Dhammapada: Wisdom of the Buddha translated by Harischandra Kaviratna
Theosophical University Press Online Edition

The Thousands — CANTO VIII

100. A single word full of meaning, hearing which one becomes at peace, is better than a thousand words which are empty of meaning.

101. A single couplet pregnant with meaning, hearing which one becomes at peace, is better than a thousand couplets composed of meaningless words.

102. One word of the Dhamma, hearing which one becomes at peace, is better than the utterance of a hundred verses which consist of superficial words.

103. Though one were to conquer a million men in battle, that man who conquers himself is the greater victor.

104,105. To overcome one's own self is indeed better than to conquer others.

Neither god nor demigod, nor Mara with Brahma, can undo the victory of him who has subjugated himself and who practices self-restraint.

106. Were a man month after month for a hundred years to offer sacrifices by the thousands, and were he to pay homage even for a moment to one who is self-governed, that homage is superior to the sacrifices of a hundred years.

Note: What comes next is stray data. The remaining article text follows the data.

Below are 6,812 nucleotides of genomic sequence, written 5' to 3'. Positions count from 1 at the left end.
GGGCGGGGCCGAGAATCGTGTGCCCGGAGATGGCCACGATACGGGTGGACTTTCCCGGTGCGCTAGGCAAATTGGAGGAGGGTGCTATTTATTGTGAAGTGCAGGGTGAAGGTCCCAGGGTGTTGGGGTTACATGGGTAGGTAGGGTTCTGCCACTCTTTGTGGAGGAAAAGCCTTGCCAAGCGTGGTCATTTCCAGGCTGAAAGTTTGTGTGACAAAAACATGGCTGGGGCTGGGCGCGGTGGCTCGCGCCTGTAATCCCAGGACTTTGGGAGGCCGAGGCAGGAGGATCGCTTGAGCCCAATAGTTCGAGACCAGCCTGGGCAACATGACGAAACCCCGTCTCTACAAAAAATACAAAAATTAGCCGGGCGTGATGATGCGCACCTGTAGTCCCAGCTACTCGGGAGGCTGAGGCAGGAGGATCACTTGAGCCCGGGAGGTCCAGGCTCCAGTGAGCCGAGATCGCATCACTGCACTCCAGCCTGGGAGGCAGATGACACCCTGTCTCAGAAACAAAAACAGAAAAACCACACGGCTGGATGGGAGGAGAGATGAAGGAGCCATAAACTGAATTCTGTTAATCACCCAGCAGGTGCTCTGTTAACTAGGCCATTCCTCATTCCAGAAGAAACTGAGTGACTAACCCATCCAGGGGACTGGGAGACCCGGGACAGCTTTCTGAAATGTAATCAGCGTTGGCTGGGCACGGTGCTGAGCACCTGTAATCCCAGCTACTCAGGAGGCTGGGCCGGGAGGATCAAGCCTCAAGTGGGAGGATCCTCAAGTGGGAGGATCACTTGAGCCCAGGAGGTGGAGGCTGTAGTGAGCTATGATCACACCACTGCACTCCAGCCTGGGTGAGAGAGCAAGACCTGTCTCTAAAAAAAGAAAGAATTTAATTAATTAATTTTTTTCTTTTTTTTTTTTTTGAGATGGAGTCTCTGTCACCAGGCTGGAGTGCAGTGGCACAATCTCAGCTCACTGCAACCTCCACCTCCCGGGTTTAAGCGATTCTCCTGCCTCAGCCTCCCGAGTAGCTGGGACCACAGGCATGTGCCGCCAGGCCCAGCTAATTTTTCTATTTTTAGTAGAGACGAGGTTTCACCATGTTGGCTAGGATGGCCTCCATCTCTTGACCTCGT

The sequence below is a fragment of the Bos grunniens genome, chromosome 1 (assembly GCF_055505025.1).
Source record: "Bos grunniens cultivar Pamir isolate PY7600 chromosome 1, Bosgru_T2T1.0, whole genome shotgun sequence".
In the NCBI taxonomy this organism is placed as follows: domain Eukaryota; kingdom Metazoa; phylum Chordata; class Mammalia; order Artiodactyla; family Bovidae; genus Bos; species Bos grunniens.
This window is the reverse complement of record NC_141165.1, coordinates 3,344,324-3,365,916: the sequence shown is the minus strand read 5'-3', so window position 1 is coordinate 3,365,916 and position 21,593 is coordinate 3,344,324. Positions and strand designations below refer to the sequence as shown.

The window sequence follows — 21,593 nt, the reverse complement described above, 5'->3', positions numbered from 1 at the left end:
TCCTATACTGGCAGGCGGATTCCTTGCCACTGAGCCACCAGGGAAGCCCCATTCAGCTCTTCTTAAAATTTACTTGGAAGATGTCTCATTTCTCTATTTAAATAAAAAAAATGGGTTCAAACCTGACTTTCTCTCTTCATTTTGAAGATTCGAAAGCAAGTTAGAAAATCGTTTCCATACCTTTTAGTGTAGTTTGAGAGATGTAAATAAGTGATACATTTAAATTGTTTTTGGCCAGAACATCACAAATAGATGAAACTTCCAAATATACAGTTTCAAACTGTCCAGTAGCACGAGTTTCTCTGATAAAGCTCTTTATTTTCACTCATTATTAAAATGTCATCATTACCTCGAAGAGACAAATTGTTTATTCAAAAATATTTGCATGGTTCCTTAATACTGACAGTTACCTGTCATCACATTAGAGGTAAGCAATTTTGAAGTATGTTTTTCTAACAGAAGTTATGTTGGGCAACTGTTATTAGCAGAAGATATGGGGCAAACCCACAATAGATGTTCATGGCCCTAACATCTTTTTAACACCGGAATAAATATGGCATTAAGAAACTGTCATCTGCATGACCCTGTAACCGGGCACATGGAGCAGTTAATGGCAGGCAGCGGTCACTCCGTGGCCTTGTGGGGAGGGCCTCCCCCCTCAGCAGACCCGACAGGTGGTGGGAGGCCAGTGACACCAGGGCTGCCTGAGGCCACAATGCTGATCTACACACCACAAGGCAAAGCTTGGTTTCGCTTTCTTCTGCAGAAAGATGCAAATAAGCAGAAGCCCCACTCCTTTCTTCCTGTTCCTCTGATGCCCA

107. Were a man for a hundred years to tend the sacrificial fire in the forest, and were he to pay homage even for a moment to one who is self-governed, that homage is superior to the fire-sacrifice of a hundred years.

108. Whatever offering or sacrifice a person, who is desirous of gaining merit, may make throughout the course of a year, that is not worth one fourth of the merit acquired by homage paid to one of upright life.

109. In him, who always honors and respects the aged, four conditions will increase: longevity, beauty, happiness and strength.

110. One day's life of an Arhat who is virtuous and contemplative is better than a hundred years of life of one who is dissolute and of uncontrolled mind.

111. One day's life of him who is wise and contemplative is better than a life of a hundred years of one who is unwise and of uncontrolled mind.

112. One day's life of a person who is vigorous and resolute is better than a life of a hundred years of him who is weak and indolent.

113. A single day's life of one who clearly sees the origin and cessation (of all composite things), is better than a hundred years of life of him who does not perceive the origin and cessation of things.

114. A single day's life of one who perceives the immortal state is far better than if one were to live a hundred years without perceiving this state.

115. A single day's life of one who realizes the Sublime Truth is indeed better than a life of a hundred years of one who does not realize the Sublime Truth.


Canto IX

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